[Page 286, line 32] Gulliver’s Travels by Jonathan Swift (1667–1745) published in 1726 and in many editions thereafter.

[Page 287, line 1] pot-hooks the first step in learning what was known as “copper-plate” writing – a very elegant hand which Kipling never seems to have mastered.

The pupil was given a copy-book, with the top line on each page containing an improving remark which the pupil was required to copy. Pot-hooks were the basic smooth curves which assisted the correct formation of letters. See Kipling’s poem “The Gods of the Copybook Headings”.

[Page 287, line 5] Grimm’s Fairy Tales stories collected by two Germans, Jacob Ludwig Carl Grimm (1785–1863) and his brother Wilhelm Carl (1786–1859) and published in English with illustrations by George Cruickshank (1792-1878) in 1823, with many editions thereafter.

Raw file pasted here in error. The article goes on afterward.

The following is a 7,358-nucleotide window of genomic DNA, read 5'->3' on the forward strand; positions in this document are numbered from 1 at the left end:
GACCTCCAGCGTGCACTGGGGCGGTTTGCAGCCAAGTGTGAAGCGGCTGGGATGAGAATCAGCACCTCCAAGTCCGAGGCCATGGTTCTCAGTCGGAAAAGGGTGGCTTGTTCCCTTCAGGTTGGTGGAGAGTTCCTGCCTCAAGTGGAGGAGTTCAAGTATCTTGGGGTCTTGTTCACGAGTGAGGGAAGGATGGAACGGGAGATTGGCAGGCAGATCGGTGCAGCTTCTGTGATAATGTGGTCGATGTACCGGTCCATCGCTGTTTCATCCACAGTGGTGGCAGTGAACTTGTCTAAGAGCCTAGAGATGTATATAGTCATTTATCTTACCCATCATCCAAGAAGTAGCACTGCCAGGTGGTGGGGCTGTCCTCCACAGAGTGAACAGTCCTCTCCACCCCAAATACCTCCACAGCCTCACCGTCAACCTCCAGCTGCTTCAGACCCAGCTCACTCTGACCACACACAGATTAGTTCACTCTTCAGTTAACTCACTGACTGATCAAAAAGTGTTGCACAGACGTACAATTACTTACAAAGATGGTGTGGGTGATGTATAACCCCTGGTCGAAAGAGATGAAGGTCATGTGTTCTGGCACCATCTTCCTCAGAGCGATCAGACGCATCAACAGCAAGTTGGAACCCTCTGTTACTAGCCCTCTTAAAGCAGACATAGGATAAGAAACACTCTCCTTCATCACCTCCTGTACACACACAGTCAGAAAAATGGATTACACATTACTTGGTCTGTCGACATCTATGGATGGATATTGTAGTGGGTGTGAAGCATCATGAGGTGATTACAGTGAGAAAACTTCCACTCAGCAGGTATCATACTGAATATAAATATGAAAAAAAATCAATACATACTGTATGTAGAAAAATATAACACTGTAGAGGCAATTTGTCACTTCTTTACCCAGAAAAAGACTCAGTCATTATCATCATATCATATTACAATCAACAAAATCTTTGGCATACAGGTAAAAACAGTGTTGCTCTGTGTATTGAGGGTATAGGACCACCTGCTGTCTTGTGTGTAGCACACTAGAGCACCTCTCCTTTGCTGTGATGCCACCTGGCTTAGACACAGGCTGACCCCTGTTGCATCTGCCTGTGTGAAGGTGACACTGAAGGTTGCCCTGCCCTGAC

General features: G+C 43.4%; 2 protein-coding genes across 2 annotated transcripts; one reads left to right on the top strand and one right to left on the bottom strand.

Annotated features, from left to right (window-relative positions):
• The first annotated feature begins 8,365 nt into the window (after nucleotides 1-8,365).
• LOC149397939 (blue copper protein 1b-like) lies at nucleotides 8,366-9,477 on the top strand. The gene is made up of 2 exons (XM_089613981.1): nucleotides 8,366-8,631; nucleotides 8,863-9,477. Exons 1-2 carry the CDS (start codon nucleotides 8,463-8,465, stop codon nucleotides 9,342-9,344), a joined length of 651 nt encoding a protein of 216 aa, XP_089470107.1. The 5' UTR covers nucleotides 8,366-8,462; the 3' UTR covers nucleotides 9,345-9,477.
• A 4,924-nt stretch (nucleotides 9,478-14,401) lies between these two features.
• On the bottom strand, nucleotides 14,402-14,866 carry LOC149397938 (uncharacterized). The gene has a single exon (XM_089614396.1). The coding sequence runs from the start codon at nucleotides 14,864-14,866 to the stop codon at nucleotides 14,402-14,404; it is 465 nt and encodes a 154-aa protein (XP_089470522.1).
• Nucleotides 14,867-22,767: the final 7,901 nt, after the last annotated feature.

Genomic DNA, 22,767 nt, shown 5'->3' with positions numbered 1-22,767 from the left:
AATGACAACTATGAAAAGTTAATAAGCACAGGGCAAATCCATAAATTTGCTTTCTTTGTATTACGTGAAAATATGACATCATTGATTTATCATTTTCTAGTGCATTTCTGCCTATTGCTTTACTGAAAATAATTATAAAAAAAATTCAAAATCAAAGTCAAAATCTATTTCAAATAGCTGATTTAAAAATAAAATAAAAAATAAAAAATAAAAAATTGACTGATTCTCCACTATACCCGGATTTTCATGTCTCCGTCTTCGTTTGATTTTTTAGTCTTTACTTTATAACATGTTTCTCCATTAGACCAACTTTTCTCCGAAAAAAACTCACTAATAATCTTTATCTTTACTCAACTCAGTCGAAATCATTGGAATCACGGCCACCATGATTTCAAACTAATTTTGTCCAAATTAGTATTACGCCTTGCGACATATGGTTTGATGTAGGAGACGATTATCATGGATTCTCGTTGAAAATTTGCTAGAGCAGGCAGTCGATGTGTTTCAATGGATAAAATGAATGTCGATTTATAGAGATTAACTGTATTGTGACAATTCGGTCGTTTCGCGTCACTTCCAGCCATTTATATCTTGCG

[Page 287, line 5] Hans Andersen Hans Christian Andersen (1805–1875) Danish author – the first of his immortal Fairy Tales came out in 1835 with others at intervals until 1871-72. They were first translated into English by Mary Howitt and Caroline Peachey in 1846. Some are illustrated by Cruickshank. The image of the princess – a person of wonderful beauty – in “The Brushwood Boy” (The Day’s Work) came to Kipling from such an illustrated edition

[Page 287, line 13] Judy was cutting her second teeth Born 11 June 1868, Kipling’s sister ‘Trix’ would have been about five, (the first molars usually appear at six or so, the incisors a year later, the canines at about twelve: Black’s Medical Dictionary)

[Page 287, line 20] don’t open a book for a week Compare Something of Myself (page 7):

“…So I read all that came within my reach. As soon as my pleasure in this was known, deprivation from reading was added to my punishments. I then read by stealth and the more earnestly.